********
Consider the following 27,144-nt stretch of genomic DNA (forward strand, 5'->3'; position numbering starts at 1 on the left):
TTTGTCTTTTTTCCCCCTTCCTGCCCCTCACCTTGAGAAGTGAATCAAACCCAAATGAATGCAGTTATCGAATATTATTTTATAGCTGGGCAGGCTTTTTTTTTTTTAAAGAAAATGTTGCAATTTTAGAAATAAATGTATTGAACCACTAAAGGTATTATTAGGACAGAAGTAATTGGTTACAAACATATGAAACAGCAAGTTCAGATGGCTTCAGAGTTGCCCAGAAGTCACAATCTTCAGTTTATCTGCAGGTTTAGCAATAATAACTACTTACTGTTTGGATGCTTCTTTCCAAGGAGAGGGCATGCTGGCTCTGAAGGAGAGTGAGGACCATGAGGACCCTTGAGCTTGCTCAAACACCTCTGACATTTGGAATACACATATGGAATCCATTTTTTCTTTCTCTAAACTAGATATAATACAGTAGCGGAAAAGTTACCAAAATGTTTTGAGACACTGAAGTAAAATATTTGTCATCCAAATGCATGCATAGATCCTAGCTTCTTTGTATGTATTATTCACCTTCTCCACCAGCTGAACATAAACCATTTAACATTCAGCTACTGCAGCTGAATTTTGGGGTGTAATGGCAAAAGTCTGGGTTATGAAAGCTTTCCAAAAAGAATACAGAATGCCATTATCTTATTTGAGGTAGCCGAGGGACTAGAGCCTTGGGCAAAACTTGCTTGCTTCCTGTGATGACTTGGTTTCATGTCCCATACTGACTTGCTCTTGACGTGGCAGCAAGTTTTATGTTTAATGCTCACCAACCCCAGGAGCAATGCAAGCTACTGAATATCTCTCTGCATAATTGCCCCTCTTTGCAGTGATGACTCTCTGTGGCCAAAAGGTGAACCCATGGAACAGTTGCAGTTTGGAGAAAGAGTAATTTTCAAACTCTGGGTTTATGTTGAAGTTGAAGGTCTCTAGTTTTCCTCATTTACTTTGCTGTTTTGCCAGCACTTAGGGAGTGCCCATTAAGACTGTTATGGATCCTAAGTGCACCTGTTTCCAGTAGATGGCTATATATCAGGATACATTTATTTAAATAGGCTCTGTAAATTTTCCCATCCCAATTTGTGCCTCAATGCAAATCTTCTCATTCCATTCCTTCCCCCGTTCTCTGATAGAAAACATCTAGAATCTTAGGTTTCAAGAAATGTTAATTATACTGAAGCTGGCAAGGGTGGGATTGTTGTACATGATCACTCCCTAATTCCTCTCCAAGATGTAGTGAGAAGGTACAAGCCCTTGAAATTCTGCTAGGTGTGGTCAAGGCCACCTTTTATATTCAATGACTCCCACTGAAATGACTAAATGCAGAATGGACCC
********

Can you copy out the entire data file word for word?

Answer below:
Consider the following 27,144-nt stretch of genomic DNA (forward strand, 5'->3'; position numbering starts at 1 on the left):
TTTGTCTTTTTTCCCCCTTCCTGCCCCTCACCTTGAGAAGTGAATCAAACCCAAATGAATGCAGTTATCGAATATTATTTTATAGCTGGGCAGGCTTTTTTTTTTTTAAAGAAAATGTTGCAATTTTAGAAATAAATGTATTGAACCACTAAAGGTATTATTAGGACAGAAGTAATTGGTTACAAACATATGAAACAGCAAGTTCAGATGGCTTCAGAGTTGCCCAGAAGTCACAATCTTCAGTTTATCTGCAGGTTTAGCAATAATAACTACTTACTGTTTGGATGCTTCTTTCCAAGGAGAGGGCATGCTGGCTCTGAAGGAGAGTGAGGACCATGAGGACCCTTGAGCTTGCTCAAACACCTCTGACATTTGGAATACACATATGGAATCCATTTTTTCTTTCTCTAAACTAGATATAATACAGTAGCGGAAAAGTTACCAAAATGTTTTGAGACACTGAAGTAAAATATTTGTCATCCAAATGCATGCATAGATCCTAGCTTCTTTGTATGTATTATTCACCTTCTCCACCAGCTGAACATAAACCATTTAACATTCAGCTACTGCAGCTGAATTTTGGGGTGTAATGGCAAAAGTCTGGGTTATGAAAGCTTTCCAAAAAGAATACAGAATGCCATTATCTTATTTGAGGTAGCCGAGGGACTAGAGCCTTGGGCAAAACTTGCTTGCTTCCTGTGATGACTTGGTTTCATGTCCCATACTGACTTGCTCTTGACGTGGCAGCAAGTTTTATGTTTAATGCTCACCAACCCCAGGAGCAATGCAAGCTACTGAATATCTCTCTGCATAATTGCCCCTCTTTGCAGTGATGACTCTCTGTGGCCAAAAGGTGAACCCATGGAACAGTTGCAGTTTGGAGAAAGAGTAATTTTCAAACTCTGGGTTTATGTTGAAGTTGAAGGTCTCTAGTTTTCCTCATTTACTTTGCTGTTTTGCCAGCACTTAGGGAGTGCCCATTAAGACTGTTATGGATCCTAAGTGCACCTGTTTCCAGTAGATGGCTATATATCAGGATACATTTATTTAAATAGGCTCTGTAAATTTTCCCATCCCAATTTGTGCCTCAATGCAAATCTTCTCATTCCATTCCTTCCCCCGTTCTCTGATAGAAAACATCTAGAATCTTAGGTTTCAAGAAATGTTAATTATACTGAAGCTGGCAAGGGTGGGATTGTTGTACATGATCACTCCCTAATTCCTCTCCAAGATGTAGTGAGAAGGTACAAGCCCTTGAAATTCTGCTAGGTGTGGTCAAGGCCACCTTTTATATTCAATGACTCCCACTGAAATGACTAAATGCAGAATGGACCC